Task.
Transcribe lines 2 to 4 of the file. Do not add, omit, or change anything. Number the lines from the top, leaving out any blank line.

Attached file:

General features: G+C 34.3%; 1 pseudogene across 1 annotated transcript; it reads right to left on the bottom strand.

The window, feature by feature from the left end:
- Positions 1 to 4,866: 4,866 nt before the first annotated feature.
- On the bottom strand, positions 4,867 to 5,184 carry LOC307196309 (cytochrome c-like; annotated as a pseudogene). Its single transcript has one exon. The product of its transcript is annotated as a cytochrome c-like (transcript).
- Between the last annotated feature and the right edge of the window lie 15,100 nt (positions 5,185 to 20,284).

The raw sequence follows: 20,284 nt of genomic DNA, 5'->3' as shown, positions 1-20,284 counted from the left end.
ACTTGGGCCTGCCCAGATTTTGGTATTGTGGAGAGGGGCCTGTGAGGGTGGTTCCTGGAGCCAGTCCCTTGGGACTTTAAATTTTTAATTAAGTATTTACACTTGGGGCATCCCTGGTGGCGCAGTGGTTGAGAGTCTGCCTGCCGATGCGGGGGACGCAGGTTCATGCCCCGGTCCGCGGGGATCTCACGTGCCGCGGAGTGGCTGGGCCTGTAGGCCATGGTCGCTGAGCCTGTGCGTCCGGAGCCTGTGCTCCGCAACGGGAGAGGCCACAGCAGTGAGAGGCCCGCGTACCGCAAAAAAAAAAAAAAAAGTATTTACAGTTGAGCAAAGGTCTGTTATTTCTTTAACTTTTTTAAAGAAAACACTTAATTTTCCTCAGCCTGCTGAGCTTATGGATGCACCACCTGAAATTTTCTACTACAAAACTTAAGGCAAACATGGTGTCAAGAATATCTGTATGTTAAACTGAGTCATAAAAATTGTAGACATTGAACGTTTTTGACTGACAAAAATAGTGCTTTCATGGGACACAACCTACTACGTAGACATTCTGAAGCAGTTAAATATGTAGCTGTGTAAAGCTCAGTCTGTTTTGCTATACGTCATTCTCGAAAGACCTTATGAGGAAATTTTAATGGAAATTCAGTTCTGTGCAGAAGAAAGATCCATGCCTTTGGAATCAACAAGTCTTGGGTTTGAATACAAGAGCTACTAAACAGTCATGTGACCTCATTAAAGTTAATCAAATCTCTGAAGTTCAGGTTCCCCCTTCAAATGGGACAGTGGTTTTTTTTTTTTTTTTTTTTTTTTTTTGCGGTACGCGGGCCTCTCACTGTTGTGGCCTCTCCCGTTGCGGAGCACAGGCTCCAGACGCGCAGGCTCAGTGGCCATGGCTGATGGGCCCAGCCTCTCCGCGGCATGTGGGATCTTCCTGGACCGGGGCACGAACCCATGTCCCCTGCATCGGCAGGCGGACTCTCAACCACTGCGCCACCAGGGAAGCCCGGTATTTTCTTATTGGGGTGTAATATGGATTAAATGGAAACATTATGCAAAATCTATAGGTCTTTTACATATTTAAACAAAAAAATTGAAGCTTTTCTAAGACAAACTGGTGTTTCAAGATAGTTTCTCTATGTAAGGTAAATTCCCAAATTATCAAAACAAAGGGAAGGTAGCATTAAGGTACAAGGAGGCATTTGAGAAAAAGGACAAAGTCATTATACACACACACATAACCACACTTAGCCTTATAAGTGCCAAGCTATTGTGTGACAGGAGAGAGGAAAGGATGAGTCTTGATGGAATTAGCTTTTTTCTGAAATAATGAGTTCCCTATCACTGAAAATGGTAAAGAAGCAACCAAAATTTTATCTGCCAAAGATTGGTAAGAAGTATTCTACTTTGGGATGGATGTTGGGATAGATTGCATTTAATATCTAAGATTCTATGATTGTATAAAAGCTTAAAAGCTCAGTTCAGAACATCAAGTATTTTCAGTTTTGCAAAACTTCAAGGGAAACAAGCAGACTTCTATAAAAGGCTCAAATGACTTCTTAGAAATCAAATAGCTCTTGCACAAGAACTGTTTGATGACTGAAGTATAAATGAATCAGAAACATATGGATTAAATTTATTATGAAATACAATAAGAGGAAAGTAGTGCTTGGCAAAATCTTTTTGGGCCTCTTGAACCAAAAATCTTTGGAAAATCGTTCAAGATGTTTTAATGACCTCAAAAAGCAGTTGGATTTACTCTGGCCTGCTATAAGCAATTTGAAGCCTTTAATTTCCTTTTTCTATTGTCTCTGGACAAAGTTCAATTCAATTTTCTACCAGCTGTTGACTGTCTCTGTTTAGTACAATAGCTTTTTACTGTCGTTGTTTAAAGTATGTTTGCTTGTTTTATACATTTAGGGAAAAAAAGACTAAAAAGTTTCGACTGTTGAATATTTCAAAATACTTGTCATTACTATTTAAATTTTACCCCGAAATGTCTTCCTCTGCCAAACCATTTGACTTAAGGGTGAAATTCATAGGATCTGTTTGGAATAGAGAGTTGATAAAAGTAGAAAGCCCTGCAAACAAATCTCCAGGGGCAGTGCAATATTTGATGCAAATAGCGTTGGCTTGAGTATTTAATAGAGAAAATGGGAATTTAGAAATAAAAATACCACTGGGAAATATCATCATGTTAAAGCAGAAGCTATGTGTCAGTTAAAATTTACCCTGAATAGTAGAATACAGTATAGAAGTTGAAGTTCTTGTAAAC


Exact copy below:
The window, feature by feature from the left end:
- Positions 1 to 4,866: 4,866 nt before the first annotated feature.
- On the bottom strand, positions 4,867 to 5,184 carry LOC307196309 (cytochrome c-like; annotated as a pseudogene). Its single transcript has one exon. The product of its transcript is annotated as a cytochrome c-like (transcript).